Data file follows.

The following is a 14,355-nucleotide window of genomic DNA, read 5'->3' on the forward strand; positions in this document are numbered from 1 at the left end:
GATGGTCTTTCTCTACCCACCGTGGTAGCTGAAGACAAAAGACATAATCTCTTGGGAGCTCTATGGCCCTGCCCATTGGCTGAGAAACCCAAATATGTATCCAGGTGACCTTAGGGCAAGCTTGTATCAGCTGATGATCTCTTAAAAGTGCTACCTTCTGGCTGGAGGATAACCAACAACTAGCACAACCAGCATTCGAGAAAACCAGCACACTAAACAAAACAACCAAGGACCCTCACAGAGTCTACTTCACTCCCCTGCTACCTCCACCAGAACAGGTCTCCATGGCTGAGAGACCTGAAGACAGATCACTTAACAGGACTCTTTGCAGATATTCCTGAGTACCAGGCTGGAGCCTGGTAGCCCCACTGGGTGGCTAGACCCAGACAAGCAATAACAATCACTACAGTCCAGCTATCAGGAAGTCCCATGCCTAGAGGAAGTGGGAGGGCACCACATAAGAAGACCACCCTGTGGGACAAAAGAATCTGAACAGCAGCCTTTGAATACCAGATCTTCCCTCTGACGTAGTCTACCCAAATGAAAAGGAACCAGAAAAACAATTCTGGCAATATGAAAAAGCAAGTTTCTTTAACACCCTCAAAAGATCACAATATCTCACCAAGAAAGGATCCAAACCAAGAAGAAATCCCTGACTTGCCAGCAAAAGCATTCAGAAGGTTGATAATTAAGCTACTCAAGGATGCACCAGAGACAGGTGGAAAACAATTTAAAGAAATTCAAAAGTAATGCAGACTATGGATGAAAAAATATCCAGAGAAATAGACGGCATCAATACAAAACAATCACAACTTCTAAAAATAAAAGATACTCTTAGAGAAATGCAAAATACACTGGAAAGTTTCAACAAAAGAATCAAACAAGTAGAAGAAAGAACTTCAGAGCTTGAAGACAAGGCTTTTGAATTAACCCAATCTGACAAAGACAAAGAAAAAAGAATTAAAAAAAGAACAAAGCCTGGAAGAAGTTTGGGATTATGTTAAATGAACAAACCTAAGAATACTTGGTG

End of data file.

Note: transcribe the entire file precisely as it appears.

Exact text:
The following is a 14,355-nucleotide window of genomic DNA, read 5'->3' on the forward strand; positions in this document are numbered from 1 at the left end:
GATGGTCTTTCTCTACCCACCGTGGTAGCTGAAGACAAAAGACATAATCTCTTGGGAGCTCTATGGCCCTGCCCATTGGCTGAGAAACCCAAATATGTATCCAGGTGACCTTAGGGCAAGCTTGTATCAGCTGATGATCTCTTAAAAGTGCTACCTTCTGGCTGGAGGATAACCAACAACTAGCACAACCAGCATTCGAGAAAACCAGCACACTAAACAAAACAACCAAGGACCCTCACAGAGTCTACTTCACTCCCCTGCTACCTCCACCAGAACAGGTCTCCATGGCTGAGAGACCTGAAGACAGATCACTTAACAGGACTCTTTGCAGATATTCCTGAGTACCAGGCTGGAGCCTGGTAGCCCCACTGGGTGGCTAGACCCAGACAAGCAATAACAATCACTACAGTCCAGCTATCAGGAAGTCCCATGCCTAGAGGAAGTGGGAGGGCACCACATAAGAAGACCACCCTGTGGGACAAAAGAATCTGAACAGCAGCCTTTGAATACCAGATCTTCCCTCTGACGTAGTCTACCCAAATGAAAAGGAACCAGAAAAACAATTCTGGCAATATGAAAAAGCAAGTTTCTTTAACACCCTCAAAAGATCACAATATCTCACCAAGAAAGGATCCAAACCAAGAAGAAATCCCTGACTTGCCAGCAAAAGCATTCAGAAGGTTGATAATTAAGCTACTCAAGGATGCACCAGAGACAGGTGGAAAACAATTTAAAGAAATTCAAAAGTAATGCAGACTATGGATGAAAAAATATCCAGAGAAATAGACGGCATCAATACAAAACAATCACAACTTCTAAAAATAAAAGATACTCTTAGAGAAATGCAAAATACACTGGAAAGTTTCAACAAAAGAATCAAACAAGTAGAAGAAAGAACTTCAGAGCTTGAAGACAAGGCTTTTGAATTAACCCAATCTGACAAAGACAAAGAAAAAAGAATTAAAAAAAGAACAAAGCCTGGAAGAAGTTTGGGATTATGTTAAATGAACAAACCTAAGAATACTTGGTG